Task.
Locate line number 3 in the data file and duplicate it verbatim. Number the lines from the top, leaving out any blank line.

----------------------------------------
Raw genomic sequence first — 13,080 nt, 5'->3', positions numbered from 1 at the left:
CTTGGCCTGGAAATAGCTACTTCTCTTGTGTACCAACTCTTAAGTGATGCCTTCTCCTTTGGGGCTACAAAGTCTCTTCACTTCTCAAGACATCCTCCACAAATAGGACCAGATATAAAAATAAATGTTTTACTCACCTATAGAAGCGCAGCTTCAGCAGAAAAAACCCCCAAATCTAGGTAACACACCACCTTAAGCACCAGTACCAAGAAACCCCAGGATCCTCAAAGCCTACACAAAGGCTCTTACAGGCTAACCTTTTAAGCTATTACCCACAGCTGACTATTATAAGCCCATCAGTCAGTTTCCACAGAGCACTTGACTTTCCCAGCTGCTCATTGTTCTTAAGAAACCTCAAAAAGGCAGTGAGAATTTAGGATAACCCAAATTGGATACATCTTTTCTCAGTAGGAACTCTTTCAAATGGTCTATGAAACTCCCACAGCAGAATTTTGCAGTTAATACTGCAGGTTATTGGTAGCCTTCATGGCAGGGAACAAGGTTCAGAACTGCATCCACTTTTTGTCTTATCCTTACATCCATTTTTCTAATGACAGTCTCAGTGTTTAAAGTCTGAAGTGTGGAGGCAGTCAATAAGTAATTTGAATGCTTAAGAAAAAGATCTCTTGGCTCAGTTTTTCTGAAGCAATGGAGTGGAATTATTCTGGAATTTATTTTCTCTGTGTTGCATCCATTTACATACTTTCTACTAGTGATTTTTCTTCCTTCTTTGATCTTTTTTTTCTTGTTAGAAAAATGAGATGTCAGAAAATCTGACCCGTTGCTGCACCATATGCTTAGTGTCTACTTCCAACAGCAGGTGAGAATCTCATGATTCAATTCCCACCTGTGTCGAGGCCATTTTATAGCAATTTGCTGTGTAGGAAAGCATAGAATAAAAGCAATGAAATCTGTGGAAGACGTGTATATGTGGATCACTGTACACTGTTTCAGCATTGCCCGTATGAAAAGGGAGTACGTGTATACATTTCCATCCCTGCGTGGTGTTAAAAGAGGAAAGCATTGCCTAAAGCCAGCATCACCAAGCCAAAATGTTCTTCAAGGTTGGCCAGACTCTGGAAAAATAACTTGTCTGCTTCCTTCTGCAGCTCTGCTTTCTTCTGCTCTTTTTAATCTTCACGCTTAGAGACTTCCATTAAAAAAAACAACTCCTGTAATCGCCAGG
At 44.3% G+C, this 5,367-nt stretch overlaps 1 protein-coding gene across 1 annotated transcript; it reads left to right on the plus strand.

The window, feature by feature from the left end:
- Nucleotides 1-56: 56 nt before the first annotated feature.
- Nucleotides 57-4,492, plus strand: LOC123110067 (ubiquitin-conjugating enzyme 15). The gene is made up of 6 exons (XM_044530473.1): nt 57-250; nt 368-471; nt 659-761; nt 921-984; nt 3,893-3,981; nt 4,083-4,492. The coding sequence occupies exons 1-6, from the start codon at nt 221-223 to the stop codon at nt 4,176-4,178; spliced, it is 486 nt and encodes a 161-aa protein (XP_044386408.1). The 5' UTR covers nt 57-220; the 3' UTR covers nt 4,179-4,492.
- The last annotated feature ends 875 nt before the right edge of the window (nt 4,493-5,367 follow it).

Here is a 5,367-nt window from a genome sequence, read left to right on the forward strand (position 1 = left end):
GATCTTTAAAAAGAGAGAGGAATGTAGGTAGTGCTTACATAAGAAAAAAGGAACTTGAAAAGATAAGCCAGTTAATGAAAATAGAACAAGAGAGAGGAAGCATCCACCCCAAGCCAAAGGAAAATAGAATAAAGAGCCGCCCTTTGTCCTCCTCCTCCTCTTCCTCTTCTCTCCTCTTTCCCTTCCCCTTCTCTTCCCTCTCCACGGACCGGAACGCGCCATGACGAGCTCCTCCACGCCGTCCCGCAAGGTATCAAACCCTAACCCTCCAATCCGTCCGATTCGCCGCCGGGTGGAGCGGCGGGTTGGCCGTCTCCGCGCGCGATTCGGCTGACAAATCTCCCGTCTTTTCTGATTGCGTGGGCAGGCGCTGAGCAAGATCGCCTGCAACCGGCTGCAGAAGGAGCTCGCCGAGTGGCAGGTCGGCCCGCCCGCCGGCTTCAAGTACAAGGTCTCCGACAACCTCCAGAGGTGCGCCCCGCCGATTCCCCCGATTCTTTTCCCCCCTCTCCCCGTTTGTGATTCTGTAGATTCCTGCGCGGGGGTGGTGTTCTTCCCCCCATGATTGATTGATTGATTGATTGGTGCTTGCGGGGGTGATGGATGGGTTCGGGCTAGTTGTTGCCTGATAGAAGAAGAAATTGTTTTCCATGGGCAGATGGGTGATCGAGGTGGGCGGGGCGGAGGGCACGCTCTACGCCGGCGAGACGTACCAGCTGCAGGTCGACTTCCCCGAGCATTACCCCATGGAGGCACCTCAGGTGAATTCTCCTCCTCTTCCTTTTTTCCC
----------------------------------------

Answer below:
At 44.3% G+C, this 5,367-nt stretch overlaps 1 protein-coding gene across 1 annotated transcript; it reads left to right on the plus strand.